• Publisher's version/PDF may be used upon payment of Open Access fee
  • Classification
    ​ blue

Publications in this journal

  • [show abstract] [hide abstract]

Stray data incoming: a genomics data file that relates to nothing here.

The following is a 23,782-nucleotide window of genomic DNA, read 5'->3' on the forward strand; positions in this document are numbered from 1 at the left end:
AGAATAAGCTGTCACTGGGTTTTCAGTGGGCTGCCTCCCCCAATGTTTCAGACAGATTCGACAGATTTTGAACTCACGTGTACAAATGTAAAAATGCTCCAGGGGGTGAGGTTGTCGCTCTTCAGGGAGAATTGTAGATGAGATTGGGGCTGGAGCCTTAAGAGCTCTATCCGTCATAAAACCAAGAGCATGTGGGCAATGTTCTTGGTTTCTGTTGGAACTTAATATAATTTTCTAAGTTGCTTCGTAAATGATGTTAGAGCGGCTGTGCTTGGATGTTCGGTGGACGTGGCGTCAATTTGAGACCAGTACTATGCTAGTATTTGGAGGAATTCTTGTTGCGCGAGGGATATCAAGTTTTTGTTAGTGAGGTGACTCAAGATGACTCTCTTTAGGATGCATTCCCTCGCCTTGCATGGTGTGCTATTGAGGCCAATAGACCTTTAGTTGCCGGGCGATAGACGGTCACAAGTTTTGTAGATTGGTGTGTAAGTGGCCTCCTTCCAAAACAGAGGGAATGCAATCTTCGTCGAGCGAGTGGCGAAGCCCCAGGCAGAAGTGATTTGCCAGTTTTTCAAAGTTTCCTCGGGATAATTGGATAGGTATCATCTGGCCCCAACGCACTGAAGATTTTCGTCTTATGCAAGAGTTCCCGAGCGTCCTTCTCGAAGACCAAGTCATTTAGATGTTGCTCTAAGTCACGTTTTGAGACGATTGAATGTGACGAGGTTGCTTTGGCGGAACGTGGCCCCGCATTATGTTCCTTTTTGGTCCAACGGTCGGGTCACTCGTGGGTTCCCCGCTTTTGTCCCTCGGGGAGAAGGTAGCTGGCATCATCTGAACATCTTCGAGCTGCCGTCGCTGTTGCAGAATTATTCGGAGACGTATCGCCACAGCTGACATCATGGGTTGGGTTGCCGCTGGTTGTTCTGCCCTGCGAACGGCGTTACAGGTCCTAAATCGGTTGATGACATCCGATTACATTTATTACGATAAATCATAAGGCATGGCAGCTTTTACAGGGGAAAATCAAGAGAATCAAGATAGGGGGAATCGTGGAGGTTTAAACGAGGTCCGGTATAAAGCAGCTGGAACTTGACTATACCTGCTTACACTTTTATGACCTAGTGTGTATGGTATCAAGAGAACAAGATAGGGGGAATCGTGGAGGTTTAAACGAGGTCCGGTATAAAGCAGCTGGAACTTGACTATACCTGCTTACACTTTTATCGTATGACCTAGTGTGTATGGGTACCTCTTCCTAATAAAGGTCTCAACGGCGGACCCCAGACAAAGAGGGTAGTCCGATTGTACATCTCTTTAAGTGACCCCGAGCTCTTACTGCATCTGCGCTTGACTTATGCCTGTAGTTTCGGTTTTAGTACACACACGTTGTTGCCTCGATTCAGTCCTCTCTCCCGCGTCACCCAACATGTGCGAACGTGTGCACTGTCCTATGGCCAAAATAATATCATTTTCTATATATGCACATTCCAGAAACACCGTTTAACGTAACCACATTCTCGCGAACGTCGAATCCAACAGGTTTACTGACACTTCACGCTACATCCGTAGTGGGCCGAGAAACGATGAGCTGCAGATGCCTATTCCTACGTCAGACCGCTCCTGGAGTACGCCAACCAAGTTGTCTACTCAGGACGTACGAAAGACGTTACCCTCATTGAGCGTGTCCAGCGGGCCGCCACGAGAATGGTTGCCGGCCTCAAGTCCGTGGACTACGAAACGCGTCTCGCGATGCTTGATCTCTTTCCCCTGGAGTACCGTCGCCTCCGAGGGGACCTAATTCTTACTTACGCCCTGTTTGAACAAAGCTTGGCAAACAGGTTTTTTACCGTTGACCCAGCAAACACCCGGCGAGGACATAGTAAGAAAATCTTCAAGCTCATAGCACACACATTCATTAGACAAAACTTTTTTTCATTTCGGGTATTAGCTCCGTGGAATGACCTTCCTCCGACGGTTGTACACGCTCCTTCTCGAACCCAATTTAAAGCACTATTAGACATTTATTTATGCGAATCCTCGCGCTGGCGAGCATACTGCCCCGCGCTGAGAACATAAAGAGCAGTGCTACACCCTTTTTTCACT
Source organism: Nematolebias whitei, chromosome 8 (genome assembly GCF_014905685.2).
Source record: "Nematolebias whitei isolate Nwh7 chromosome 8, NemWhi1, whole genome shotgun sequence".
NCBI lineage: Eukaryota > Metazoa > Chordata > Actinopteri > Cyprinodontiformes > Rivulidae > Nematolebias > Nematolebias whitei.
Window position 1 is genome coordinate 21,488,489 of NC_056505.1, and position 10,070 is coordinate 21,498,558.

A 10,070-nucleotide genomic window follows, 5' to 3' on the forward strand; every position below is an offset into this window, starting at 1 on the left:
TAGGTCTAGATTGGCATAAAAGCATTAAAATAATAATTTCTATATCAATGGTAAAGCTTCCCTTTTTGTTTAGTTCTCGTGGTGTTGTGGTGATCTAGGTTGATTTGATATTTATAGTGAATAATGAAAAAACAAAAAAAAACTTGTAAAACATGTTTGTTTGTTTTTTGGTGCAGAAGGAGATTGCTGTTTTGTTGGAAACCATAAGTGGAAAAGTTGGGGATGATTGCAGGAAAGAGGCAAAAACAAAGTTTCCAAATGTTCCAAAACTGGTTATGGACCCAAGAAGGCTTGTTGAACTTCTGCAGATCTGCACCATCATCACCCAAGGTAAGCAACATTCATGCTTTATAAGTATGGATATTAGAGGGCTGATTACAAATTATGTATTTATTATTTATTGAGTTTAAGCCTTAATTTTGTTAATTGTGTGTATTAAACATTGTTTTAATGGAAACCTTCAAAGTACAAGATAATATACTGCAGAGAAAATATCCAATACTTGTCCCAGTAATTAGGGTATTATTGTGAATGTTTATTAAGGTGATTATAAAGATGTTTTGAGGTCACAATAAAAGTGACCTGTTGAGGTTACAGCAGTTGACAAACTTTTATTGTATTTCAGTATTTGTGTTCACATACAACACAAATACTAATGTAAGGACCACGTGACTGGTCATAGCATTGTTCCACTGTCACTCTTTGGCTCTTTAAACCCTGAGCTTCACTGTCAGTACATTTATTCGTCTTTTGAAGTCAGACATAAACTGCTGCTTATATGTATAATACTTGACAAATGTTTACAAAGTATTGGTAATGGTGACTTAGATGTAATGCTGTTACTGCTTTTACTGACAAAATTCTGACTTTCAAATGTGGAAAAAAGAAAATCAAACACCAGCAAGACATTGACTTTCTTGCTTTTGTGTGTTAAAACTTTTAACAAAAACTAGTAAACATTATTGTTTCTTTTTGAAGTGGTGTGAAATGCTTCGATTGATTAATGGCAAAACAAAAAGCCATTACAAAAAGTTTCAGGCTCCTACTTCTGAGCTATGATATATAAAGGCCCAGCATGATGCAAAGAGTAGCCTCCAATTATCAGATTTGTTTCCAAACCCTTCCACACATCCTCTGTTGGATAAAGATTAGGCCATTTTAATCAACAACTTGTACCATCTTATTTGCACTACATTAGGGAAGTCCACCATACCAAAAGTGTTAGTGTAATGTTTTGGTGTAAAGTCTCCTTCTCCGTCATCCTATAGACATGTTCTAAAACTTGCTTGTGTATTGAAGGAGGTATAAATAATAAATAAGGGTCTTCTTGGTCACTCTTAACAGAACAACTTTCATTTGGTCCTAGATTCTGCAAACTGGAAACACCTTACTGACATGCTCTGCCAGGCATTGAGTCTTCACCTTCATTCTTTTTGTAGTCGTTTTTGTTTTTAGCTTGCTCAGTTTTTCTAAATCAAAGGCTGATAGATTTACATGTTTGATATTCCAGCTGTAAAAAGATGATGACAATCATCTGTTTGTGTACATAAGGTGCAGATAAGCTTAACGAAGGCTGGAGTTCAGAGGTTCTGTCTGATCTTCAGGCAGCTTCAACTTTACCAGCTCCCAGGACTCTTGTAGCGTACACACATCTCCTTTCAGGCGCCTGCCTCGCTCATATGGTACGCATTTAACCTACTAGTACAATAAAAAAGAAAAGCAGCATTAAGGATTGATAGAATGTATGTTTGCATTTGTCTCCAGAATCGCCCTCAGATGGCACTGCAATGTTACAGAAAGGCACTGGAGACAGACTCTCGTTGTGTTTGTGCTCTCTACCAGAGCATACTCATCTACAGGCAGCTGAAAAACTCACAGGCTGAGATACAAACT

ABSTRACT: The introduction of vaccines containing the capsular polysaccharides of N. meningitidis, S. pneumonia, and H. influenzae type b has driven a significant reduction in cases of disease caused by these bacteria. The polysaccharide-specific antibody responses following vaccination are well characterized, however less is known about the B cells underlying this response. Here, we summarize the plasma cell (PC) and memory B cell (BMEM) responses following plain polysaccharide and protein-polysaccharide conjugate vaccination, drawing together studies covering a range of vaccines and age groups. These studies show that infant primary PC and BMEM responses to polysaccharide-conjugate vaccines are low in relation to older age groups but are significantly higher following booster doses. PC kinetics have generally been found to follow a similar pattern irrespective of vaccine type or age group, whereas divergent BMEM responses have been reported following plain polysaccharide and conjugate vaccination. A degree of correlation between early BMEM responses and maintenance of protective antibody levels has been identified in some studies, but the relationship between the two remains unclear. Identification of the B cell subsets involved and the mechanisms by which they are induced may provide a better understanding of the role of B cells in maintaining protective immunity through vaccination.